I could relate to that – Cooper was doing the same thing now. His eyes stayed on me as he told his story.
“You know our place right? How my room is?” (I nodded, feeling like my lips were fused shut. They lived in an apartment in the basement of an old house off campus. It was laid out strangely, and Cooper’s ‘room’ was really just kind of a shadowy alcove behind a wall, under the stairs. It had a doorway to it, but no actual door. It was a gloomy space, with exposed weathered wood beams crossing the ceiling, and a single light fixture hanging in a corner that was just an exposed bulb. I don’t think it even worked).
“Well. Doug was peeved because he said he’d been trying to talk to me all afternoon. He said he came home after class and asked if I wanted to go to the gym with him, but I just curled in my bed with the covers pulled around me; only my face showing... watching him through the doorway. He thought I was sick or something: I was really pale. He kept asking if I was alright. If I needed help, or anything. Asking what was wrong… but that I just stared at him. Stared and stared, but I didn’t answer. Then he said that I rolled over in the bed to face the wall, and he got pissed off and left. He figured if I was gonna be an asshole he would just go to the gym himself, and I could just fuck off. So he left, with me still in my bed. He was ticked, so he didn’t go home after the gym – he went to dinner on campus, then to the library, and was just headed back home again when I texted him to meet up. He was still pissed because I seemed fine now, but didn’t offer an apology, or even say anything about it. ‘It’s weird’ he said to me. Then he looked at me and I was laughing. Oh man, he got really pissed then - I thought he was acting, I really did.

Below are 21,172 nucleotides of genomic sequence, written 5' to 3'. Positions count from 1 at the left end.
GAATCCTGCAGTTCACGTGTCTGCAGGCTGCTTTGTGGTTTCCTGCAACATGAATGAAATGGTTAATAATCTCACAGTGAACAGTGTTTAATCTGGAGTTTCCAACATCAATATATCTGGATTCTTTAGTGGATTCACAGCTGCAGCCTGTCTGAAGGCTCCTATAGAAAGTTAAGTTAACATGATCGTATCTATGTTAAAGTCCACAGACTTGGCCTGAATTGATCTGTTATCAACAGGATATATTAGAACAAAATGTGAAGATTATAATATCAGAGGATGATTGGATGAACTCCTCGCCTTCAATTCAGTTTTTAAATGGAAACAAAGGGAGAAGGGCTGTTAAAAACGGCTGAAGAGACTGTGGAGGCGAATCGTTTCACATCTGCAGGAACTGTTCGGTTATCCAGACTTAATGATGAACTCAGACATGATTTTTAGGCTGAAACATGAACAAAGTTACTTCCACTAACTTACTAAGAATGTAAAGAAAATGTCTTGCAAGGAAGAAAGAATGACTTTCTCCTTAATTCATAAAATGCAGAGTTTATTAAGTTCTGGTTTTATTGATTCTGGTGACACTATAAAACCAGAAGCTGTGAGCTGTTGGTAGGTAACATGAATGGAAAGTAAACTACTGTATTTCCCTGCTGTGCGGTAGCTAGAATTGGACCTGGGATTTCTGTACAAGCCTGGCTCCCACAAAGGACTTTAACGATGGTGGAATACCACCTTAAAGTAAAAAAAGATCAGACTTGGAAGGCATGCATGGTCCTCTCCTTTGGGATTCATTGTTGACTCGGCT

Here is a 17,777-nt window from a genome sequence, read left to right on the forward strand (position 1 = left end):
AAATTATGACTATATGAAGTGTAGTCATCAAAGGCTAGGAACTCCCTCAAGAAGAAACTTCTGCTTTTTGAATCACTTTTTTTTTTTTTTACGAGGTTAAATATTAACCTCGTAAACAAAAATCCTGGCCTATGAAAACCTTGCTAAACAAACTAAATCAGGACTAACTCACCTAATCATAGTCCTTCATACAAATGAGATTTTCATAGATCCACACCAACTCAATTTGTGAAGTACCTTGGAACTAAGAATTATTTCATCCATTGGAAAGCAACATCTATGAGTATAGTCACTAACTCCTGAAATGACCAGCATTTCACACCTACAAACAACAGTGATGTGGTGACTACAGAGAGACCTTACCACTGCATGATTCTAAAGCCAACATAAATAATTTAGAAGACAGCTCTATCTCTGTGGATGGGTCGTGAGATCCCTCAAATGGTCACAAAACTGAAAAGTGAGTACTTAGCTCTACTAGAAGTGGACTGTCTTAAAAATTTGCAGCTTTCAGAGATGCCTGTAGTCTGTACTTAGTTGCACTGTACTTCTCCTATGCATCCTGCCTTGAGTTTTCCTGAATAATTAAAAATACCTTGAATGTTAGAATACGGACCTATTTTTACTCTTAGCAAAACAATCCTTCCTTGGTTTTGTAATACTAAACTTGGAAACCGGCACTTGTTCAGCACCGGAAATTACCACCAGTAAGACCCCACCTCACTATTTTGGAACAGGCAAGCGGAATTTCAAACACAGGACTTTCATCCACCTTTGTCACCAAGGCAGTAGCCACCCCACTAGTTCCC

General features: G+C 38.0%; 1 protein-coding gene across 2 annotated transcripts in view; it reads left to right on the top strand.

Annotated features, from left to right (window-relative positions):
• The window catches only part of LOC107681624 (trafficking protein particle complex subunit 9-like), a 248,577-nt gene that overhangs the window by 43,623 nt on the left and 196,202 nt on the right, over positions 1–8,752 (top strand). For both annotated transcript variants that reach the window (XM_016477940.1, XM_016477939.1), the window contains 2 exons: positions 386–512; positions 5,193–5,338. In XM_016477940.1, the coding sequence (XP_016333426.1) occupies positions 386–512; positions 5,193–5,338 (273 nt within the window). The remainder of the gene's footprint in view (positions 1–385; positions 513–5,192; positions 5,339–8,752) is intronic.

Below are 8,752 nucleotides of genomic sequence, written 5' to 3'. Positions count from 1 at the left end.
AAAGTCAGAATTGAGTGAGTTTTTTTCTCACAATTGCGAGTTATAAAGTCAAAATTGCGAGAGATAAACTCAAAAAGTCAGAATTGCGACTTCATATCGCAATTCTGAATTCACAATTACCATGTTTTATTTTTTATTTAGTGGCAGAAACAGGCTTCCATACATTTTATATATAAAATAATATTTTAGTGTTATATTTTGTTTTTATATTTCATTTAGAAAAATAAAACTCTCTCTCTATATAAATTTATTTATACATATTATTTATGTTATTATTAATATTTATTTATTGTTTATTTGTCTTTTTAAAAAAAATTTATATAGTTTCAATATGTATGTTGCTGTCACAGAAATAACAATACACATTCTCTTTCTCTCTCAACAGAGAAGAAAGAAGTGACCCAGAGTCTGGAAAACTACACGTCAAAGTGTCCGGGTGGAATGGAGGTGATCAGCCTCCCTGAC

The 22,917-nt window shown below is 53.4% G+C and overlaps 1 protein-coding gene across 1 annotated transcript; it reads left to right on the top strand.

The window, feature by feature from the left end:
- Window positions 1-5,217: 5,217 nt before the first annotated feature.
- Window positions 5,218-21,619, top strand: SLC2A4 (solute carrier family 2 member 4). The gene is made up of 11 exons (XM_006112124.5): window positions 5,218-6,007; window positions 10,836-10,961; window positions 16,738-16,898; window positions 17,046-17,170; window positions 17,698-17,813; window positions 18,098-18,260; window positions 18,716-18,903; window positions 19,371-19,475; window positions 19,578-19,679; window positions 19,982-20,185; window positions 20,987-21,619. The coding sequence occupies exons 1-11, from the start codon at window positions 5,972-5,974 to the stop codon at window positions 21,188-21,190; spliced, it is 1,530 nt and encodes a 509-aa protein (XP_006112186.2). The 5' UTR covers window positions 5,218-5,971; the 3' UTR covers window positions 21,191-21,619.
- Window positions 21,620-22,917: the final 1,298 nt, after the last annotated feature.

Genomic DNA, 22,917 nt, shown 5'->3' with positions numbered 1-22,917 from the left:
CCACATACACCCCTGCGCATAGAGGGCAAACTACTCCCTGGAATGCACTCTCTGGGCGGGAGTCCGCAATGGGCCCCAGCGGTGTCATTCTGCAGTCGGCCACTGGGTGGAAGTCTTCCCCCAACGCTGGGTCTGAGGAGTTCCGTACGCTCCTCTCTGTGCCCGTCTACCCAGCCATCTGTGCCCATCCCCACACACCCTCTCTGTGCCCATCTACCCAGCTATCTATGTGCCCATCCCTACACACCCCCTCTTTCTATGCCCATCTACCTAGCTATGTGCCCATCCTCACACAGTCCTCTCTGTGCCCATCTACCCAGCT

“Fuck you man” I told him. “You need to make up stories about other people, dude. You can’t make up one about me, I know it’s a story, you idiot!” I laughed… I laughed, but he just looked… confused.
“Doug, man – I’ve been at my folks’ place doing my wash today. I haven’t even been home yet. Not since my morning stats class.”
Cooper stopped speaking, but kept looking at me. His colorless face was blank… emotionless.
A sharp wind blew through the pines at the edge of the clearing, and clouds dimmed the moonlight. Then, Cooper blinked. He smiled, a slow, indolent smile that numbed my heart and chilled my blood. I was frozen, looking at him, unable to speak as his eyes seemed to glow red… red. Where, I wondered to myself, would red be coming from to reflect in his eyes?
An owl screeched loudly and I jumped in my seat, turning to see that big white bird sitting on the hood; glimmering golden eyes looking right at me through the frosty windshield. A choked laugh escaped me, and with a shaky voice I told Cooper he was an asshole and I wanted to leave right fucking now. I turned back to him and stiffened. The driver’s seat was empty. I felt the fine hairs on my arms raise as goose bumps moved in a wave over my body, and a chill passed across the back of my neck…